And so it to be taken with a grain of salt that the Manchester United midfielder is being traded to Bayern Munich, or even that, as the Korea Herald reports, Bayern "is ready to offer the British club 7 million pounds ($10.5 million)" for his tranfer. Still Man U is in a bit of a monetary pinch, having spent big for some big-name players in the last several years. They paid 4 million pounds (then USD 8 million) to transfer him from PSV Eindhoven in the Netherlands in 2005.
But Park has received increased playing time of late, is only twenty-nine, and is thought to be one of manager Sir Alex Ferguson's favorites. I agree with the Times' closing sentence on the subject: "Park is not likely to choose to move by himself. Contracted to United until 2012, Park said earlier this week that he wants to retire in a Manchester United jersey."
Meanwhile, Soccerway reports that Park Chu-young is headed back to South korea for treatment after an injury received in his club AS Monaco's extra-time loss to PSG in last week's French Cup final. This in preparation for Korea's World Cup bid.
Two more stories of soccer interest in the Times: first, a report about the national teams preparations for South Africa--the final roster will be announced May 31, only 10 days before the world's most popular sporting event kicks off; and second, a story about FC Seoul's success in building it's fan base and putting rear ends on the seats in the stadium. I have mentioned the increased attendance I've noticed at games this season, and the story corroborates it:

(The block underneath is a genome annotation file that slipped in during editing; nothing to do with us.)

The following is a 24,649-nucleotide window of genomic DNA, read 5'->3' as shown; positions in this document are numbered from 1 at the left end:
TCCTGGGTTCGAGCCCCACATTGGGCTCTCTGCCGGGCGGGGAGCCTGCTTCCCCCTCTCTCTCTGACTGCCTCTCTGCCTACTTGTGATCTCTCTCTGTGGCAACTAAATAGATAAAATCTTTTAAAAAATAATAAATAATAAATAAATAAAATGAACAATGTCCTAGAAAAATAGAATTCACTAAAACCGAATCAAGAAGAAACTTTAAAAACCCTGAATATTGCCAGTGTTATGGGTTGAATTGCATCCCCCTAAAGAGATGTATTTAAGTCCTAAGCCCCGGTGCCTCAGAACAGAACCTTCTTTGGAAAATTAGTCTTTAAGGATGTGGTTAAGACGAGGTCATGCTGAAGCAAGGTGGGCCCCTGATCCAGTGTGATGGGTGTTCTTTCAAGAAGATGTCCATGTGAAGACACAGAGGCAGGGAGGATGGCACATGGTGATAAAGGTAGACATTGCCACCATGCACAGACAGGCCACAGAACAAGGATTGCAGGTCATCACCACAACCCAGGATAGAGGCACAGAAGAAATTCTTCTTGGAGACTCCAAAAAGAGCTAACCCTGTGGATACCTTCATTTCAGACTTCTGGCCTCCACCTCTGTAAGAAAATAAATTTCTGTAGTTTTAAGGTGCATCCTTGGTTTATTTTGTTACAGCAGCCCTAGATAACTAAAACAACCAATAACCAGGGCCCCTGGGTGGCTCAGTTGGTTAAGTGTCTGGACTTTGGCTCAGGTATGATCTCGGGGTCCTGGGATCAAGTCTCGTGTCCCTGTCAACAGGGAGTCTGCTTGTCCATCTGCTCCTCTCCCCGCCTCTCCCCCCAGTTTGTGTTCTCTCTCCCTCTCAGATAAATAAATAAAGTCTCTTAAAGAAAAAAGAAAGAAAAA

Almost all of the professional sports outfits in Korea, including FC Seoul, fail to make a profit. FC Seoul's gate receipts totaled some 1.9 billion won ($1.7 million) last season, way below the 6 billion won taken by the Lotte Giants in the KBO league.
Still, prospects are bright for FC Seoul's sustained popularity. It aims to attract 30,000 spectators to each home game this season, from 15,919 last year, and it looks achievable so far, the club says.
Here is what Sangam looks like from the north end with 61,000 people inside: